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Are Open Toe Heels Business Casual

The Dos and Dont’s of Heels in the Office

White Collar Glam
White Collar Glam

When I originally wrote this article, I was working as a civil litigation attorney in Charlotte, North Carolina. Obviously, the legal industry is a pretty conservative one and it limited some of my outfit choices. Now, I’m an entertainment news correspondent in New York City with much more freedom in my wardrobe. These two careers have given me a unique perspective, having been on nearly opposite ends of the spectrum when it comes to dress code for the workplace.

My rule of thumb for heels in the office used to be to dress so that when I told someone I was an attorney, they were not surprised. Clearly that meant there were certain clothes and shoes I never wore, specifically sexy, strappy, colorful, or platform shoes. Nowadays, my outfits are business inspired but not nearly as conservative or limiting as they used to be.

Obviously, every workplace is different. The Devil Wears Prada is my favorite movie and one of the scenes I love the most is when the main character gets a makeover and struts into the office wearing thigh-high Chanel boots. I would never wear thigh-high boots to my law firm job, but I’ve worn them plenty of times to shoot segments about new celebrity relationships or to discuss awards show results. And they certainly were appropriate to wear to work at a fashion magazine like the one in the movie.

Think of the following dos and don’ts for heels in the office as guidelines. You’ll have to use your own experience and knowledge of your office culture and how conservative or liberal the dress code is when deciding on footwear. Some heels work no matter what office you’re in and others are less versatile. Use this advice when making decisions about the grey area between these two and understanding the lines you should never cross.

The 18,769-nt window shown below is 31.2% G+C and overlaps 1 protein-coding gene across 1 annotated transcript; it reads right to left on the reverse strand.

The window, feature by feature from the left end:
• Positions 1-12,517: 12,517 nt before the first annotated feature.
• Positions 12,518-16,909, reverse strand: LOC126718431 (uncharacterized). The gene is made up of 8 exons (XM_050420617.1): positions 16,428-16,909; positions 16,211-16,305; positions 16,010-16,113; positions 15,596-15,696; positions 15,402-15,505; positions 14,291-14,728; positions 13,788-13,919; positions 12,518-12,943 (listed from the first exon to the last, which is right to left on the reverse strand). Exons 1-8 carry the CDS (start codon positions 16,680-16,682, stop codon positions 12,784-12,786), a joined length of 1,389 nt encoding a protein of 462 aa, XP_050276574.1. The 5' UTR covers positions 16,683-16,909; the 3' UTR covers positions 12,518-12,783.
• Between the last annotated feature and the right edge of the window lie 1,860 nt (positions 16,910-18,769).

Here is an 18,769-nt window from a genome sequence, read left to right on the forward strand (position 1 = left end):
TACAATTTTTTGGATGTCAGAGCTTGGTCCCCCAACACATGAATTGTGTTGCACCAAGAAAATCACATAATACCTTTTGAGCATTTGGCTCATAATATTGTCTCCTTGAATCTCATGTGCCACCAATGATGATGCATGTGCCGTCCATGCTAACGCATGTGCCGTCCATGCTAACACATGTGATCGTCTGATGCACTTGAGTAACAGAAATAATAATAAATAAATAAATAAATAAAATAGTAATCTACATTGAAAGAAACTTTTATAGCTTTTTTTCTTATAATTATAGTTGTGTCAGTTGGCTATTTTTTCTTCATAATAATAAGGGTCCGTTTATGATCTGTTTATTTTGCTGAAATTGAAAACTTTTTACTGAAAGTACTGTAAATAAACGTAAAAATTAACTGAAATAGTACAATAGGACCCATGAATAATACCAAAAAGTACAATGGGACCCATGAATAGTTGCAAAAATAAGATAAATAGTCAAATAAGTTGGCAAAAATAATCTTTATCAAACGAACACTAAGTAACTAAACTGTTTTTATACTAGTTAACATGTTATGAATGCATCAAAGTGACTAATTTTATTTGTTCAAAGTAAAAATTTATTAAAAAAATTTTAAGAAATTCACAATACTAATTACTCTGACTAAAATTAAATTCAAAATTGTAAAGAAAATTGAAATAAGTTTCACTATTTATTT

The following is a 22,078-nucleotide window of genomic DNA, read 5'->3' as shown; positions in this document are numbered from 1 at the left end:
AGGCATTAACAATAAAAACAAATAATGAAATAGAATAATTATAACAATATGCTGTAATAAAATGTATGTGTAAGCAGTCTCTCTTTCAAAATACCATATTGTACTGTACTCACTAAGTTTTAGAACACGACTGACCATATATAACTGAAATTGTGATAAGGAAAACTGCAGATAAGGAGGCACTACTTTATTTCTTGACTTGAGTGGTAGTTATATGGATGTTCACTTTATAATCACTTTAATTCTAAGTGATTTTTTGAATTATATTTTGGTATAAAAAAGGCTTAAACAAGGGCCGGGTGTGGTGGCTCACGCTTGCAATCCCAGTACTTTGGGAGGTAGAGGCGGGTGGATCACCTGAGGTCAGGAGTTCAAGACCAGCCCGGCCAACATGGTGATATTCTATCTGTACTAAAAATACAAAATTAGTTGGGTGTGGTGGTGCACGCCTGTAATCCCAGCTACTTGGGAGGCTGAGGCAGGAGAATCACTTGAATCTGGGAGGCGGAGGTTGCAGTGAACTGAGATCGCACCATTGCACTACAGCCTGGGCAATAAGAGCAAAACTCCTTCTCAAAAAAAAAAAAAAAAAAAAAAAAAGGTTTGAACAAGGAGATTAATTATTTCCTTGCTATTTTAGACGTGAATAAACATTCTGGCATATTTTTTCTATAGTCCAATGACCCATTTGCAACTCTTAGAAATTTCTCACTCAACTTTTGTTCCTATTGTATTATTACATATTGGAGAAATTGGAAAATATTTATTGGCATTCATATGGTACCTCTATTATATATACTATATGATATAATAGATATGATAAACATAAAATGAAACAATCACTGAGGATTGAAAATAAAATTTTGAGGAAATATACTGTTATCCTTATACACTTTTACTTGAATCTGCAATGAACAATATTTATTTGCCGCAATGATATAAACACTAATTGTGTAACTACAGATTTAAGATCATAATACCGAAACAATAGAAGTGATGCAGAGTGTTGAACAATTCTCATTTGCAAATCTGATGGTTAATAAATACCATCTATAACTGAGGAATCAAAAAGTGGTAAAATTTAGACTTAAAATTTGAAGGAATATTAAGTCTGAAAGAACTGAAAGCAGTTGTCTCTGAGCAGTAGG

BOOTS

  • Do – Ankle Boots

These are especially desirable when it’s cold outside. In a business-professional setting, I’d only wear ankle boots with pants. The ankle boot and skirt look is hard to pull off, especially if you’re wearing a work dress or skirt, so I’d save that combination for a more casual-leaning setting.

  • Don’t — Anything that Stretches To or Over the Knee
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Unless your workplace is super casual, when you’re thinking about heels in the office, stay away from thigh-high boots like the two pair I’m wearing here.

Calf-height boots fit in the grey area between a do and a don’t. Be judicious about wearing these to the office. Like ankle boots, I would only wear them if your dress code is business casual and I’d be careful about styling options with them.

For example, the outfit in this article is great for a business-casual setting and I’m wearing calf-height boots with a midi-length a-line skirt. I wouldn’t, however, wear this outfit in a business-professional setting.

PUMPS

  • Do – Keep the Height Around Two to Three Inches

I usually push it to four inch heels, like the ones in this article, but when I worked as an attorney and my heels were on the taller end, I shied away from loud patterns or bright colors. For example, the only four inch heels I wore to my law firm were pretty nondescript, didn’t have patterns, and were basic beige or black.

In my current job as an entertainment news correspondent, I wear heels of any height. Most of them are four inches or higher. Use your best judgment here, but basically heel height matters most in business professional workplaces. Anywhere else, as long as you can walk in them, wear them.

  • Do – Experiment with Patterns More Than Colors